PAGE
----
Small as fairies were—five inches tall or so—it could be hiding anywhere. Jake searched the high shelves, the back of his neck tingling away, but he never saw anything—and yet he got the feeling after a few minutes that the fairy had definitely noticed him hunting for it.
Aye, he could feel it watching him. The creature must’ve realized he was on to its trickery. I am going to find you…
He searched the shop for several minutes more while his companions bought a few goodies to eat. Stalking down the middle aisle, he sensed that he was closing in. It was close, very close…
Determined to take it by surprise, he suddenly jumped out of the middle aisle and spun in midair like a startled cat, facing down the next aisle. “Ha!”
The other customers looked at him strangely.
Alas, the fairy was already gone.
Once again, he saw nothing but the green-and-red sparkles already fading. No worries. You’re a fast little devil, but you’re mine.
Hmm. As he continued his hunt, collecting a couple of treats to buy along the way, he mused on the fact that although he had met his share of fairies, he had never seen a sparkle-trail in those strong colors before.
The royal garden fairies he knew usually had gold or silver or pastel-colored sparkles.
Was there some specific kind of Christmas fairy? he wondered. Burning with curiosity, he crept down the aisle, and then stood on his toes to peer warily behind one shelf’s display of cherry-laced Clafoutis.
The creature he was hunting must’ve started getting nervous about the danger of being caught, for suddenly, without Jake even noticing, it struck back.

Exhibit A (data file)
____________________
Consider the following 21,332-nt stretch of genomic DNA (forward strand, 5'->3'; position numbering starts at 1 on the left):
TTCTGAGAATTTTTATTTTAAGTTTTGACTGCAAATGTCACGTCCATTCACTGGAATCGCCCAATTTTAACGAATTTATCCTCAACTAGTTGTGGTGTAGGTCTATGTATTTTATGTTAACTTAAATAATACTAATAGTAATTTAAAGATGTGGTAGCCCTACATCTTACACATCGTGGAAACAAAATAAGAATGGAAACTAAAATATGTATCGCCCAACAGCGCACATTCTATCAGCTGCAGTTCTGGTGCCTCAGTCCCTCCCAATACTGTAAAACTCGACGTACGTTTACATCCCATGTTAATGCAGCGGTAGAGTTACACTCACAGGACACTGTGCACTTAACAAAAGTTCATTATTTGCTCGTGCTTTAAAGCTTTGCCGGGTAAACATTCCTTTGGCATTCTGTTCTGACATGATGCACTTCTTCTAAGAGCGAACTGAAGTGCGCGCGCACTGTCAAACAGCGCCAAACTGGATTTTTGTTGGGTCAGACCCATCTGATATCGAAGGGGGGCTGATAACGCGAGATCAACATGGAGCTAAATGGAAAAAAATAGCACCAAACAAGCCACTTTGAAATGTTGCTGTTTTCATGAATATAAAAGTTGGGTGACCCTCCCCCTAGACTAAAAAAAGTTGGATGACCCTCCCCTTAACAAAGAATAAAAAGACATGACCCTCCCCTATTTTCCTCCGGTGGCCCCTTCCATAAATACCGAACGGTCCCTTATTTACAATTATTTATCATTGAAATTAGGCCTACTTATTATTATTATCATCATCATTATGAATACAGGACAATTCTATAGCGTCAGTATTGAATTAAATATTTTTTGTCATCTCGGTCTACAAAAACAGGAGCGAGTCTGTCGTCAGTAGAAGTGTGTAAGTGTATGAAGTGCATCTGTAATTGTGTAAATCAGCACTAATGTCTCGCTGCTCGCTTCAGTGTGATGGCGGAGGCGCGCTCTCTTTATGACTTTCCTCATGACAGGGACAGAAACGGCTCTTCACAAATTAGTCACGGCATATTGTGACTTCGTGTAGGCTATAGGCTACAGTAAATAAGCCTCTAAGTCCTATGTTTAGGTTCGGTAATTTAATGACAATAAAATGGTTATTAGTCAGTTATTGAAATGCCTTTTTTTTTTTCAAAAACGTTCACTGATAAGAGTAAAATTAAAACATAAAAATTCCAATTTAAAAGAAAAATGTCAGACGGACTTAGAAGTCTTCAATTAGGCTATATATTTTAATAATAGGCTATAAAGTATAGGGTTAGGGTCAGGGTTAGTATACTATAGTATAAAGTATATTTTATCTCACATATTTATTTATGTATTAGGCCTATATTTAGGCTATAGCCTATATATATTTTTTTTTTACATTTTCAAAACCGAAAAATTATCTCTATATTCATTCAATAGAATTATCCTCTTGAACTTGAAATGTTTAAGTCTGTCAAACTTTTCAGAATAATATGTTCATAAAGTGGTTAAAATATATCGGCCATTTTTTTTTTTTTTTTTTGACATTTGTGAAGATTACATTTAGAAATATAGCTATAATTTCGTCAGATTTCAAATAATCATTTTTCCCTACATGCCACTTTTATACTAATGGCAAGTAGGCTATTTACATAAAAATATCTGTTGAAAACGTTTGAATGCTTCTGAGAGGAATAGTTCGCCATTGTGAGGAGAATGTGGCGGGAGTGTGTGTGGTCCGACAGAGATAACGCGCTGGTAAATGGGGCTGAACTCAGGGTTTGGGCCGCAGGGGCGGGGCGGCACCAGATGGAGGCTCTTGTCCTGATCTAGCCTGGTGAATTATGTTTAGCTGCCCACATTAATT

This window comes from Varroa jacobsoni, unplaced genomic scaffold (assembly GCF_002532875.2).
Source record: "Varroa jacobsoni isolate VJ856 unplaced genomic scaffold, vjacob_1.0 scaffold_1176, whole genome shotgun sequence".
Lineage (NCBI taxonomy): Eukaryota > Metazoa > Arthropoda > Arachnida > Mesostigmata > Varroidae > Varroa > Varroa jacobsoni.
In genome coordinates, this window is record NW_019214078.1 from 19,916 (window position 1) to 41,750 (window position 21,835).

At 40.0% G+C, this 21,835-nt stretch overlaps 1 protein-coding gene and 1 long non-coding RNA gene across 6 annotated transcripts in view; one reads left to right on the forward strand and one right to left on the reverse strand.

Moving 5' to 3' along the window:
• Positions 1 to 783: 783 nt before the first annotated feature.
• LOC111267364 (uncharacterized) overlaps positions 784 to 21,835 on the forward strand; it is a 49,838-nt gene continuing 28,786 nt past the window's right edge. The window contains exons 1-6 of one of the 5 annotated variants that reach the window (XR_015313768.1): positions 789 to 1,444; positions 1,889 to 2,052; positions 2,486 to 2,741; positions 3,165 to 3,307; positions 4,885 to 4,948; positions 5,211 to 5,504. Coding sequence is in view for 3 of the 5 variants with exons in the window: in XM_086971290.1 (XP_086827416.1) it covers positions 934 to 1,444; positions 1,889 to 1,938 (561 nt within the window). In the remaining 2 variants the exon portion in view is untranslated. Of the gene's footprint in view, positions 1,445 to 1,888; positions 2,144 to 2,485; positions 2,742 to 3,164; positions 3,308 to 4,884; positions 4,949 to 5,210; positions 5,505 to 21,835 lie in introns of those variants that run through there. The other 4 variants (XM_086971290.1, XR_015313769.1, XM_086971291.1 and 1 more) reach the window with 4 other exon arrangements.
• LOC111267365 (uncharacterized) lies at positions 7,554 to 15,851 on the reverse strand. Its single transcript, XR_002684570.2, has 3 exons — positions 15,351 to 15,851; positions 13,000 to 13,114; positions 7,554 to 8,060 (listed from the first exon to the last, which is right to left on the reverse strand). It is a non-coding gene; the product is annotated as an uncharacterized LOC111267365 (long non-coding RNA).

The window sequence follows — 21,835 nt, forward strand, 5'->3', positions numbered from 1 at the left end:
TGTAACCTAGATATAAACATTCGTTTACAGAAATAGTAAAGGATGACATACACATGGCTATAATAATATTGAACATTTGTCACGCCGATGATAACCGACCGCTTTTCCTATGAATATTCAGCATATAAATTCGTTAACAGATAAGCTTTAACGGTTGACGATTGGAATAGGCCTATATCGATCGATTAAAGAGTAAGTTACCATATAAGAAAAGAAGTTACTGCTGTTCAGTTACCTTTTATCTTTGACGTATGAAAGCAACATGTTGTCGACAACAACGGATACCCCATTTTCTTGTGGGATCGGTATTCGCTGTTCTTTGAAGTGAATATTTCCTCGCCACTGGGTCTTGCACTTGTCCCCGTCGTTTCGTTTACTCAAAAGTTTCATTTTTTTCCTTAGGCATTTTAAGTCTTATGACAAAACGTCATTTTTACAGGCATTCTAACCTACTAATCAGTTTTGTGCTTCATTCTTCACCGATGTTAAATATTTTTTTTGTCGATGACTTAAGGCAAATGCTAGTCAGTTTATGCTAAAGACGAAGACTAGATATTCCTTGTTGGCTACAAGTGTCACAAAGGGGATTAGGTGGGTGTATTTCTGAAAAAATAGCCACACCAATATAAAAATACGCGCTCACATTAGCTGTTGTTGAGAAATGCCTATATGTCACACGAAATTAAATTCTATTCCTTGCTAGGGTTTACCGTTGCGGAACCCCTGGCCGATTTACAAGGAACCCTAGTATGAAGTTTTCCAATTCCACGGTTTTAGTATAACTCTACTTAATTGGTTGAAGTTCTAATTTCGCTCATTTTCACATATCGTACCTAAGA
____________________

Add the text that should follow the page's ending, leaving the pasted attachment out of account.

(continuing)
Apparently, it hoped to get rid of him by causing a distraction.
“Timberrrr!” a small voice taunted.
And with that, the Croquembouche Christmas tree behind Jake started tipping over. He whirled around as the unseen speaker sped off with a snicker, red-and-green sparkles in its wake.
Jake gasped when he saw the Croquembouche toppling, sending a snowstorm of sugar-dusted cream puffs and macaroons flying through the air.
He started forward automatically, lifting his hands to use his telekinesis to try to save it—but thankfully, he stopped himself in time. It would have been a disaster for him to use his magical powers in public.
And so, there was nothing he could do but stand there and watch the beautiful, edible Christmas tree go crashing to the ground, destroyed.
It then occurred to him that, as the person standing closest to it, he was about to take the blame.
Aw, crud. Jake let out a sigh. Story of my life.
JAKE & THE GINGERBREAD WARS is available as an e-book (only $2.99), as well as stocking-stuffer sized trade paperback, and a wonderful audiobook. Click here to purchase.